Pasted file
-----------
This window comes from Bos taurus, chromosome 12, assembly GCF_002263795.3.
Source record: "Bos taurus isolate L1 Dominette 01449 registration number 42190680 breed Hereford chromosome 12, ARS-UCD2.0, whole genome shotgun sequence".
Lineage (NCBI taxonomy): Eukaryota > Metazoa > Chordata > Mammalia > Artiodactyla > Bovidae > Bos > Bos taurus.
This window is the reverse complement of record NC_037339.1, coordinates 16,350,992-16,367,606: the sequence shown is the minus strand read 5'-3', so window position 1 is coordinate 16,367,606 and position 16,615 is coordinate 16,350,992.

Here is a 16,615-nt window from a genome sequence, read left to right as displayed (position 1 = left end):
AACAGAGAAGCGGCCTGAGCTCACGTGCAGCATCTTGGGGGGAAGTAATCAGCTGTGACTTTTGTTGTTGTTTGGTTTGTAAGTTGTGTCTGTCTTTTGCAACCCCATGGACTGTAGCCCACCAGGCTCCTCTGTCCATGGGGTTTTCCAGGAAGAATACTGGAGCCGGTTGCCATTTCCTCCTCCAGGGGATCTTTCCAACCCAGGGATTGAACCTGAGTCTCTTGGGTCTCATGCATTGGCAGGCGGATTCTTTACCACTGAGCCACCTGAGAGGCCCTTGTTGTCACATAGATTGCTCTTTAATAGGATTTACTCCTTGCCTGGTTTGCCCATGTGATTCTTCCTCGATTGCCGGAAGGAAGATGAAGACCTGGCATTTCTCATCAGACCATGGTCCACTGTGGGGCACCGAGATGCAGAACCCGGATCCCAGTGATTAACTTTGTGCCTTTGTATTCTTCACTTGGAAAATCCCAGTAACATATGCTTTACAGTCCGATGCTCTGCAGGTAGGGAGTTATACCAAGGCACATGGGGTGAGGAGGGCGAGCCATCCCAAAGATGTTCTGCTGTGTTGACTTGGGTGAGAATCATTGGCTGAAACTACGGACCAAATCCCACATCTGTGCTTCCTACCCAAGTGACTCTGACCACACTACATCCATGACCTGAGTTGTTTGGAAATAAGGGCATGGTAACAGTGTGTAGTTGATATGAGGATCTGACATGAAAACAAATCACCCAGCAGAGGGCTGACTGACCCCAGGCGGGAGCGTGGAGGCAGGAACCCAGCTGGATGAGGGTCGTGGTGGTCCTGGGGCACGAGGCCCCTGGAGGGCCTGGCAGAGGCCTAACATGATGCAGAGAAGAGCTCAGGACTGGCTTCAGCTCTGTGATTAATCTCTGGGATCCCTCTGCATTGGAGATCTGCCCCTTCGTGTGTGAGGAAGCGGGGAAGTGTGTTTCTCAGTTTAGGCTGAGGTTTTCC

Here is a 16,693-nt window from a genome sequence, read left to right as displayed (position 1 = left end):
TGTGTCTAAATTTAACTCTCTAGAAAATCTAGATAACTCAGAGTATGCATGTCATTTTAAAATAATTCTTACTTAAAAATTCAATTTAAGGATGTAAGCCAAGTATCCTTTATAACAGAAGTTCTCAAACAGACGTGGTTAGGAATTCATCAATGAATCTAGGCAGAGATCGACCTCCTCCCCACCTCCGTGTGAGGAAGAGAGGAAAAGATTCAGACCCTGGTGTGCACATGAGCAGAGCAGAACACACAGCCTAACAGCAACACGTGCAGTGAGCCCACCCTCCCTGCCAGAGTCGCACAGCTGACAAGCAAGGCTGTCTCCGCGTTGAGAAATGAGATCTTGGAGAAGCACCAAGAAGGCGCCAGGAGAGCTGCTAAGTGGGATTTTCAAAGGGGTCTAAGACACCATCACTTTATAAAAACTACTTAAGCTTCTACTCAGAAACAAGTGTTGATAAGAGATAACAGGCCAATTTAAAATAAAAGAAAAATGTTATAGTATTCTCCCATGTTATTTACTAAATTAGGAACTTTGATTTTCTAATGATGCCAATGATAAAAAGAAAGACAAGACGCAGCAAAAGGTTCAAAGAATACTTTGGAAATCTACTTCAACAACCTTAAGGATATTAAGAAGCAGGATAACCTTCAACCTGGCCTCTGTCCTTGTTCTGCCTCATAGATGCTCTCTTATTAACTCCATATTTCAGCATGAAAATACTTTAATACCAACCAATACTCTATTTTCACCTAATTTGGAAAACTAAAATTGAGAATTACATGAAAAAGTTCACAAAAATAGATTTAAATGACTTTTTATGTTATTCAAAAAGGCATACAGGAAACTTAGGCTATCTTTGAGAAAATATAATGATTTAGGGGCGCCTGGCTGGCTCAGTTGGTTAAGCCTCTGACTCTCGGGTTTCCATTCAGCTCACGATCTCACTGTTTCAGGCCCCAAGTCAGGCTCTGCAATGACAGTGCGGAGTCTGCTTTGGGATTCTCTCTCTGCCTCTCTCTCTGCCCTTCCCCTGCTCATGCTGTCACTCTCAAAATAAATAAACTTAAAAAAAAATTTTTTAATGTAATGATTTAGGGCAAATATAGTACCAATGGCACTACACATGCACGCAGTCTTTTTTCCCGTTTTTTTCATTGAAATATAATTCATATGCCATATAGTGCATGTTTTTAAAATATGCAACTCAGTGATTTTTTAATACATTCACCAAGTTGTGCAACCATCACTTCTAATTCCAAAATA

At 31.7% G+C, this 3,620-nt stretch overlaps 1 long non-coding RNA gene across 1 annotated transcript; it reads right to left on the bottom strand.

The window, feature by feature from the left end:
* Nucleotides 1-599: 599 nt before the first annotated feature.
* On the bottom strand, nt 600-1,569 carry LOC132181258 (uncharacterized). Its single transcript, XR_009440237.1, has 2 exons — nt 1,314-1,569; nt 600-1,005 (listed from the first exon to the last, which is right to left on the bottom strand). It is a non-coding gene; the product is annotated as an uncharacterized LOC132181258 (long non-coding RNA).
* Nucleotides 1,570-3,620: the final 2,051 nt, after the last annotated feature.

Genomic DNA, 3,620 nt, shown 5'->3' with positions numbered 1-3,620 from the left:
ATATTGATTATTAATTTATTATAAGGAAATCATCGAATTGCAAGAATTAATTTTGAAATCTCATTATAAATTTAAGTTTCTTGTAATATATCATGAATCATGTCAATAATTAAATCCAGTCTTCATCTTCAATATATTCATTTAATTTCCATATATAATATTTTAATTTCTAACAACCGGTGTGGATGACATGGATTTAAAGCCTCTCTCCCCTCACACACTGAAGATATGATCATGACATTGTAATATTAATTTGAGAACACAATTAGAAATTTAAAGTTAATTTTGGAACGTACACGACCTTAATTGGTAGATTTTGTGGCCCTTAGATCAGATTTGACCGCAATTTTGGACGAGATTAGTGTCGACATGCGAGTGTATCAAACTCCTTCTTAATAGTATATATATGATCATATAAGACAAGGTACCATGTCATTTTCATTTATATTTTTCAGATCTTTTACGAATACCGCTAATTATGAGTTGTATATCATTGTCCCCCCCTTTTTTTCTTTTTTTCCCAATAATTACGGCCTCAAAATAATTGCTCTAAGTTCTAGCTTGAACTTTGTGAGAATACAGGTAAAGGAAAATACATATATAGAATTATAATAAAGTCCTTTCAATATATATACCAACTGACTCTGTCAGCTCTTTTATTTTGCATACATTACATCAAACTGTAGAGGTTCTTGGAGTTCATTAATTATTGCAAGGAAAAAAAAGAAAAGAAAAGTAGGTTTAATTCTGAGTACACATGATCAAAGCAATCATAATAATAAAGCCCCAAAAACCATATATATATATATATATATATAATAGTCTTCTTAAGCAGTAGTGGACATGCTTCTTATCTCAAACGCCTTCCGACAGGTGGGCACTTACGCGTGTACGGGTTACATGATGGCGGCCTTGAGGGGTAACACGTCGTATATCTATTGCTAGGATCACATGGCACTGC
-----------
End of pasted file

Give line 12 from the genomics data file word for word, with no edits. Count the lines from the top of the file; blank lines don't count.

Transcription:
* On the bottom strand, nt 600-1,569 carry LOC132181258 (uncharacterized). Its single transcript, XR_009440237.1, has 2 exons — nt 1,314-1,569; nt 600-1,005 (listed from the first exon to the last, which is right to left on the bottom strand). It is a non-coding gene; the product is annotated as an uncharacterized LOC132181258 (long non-coding RNA).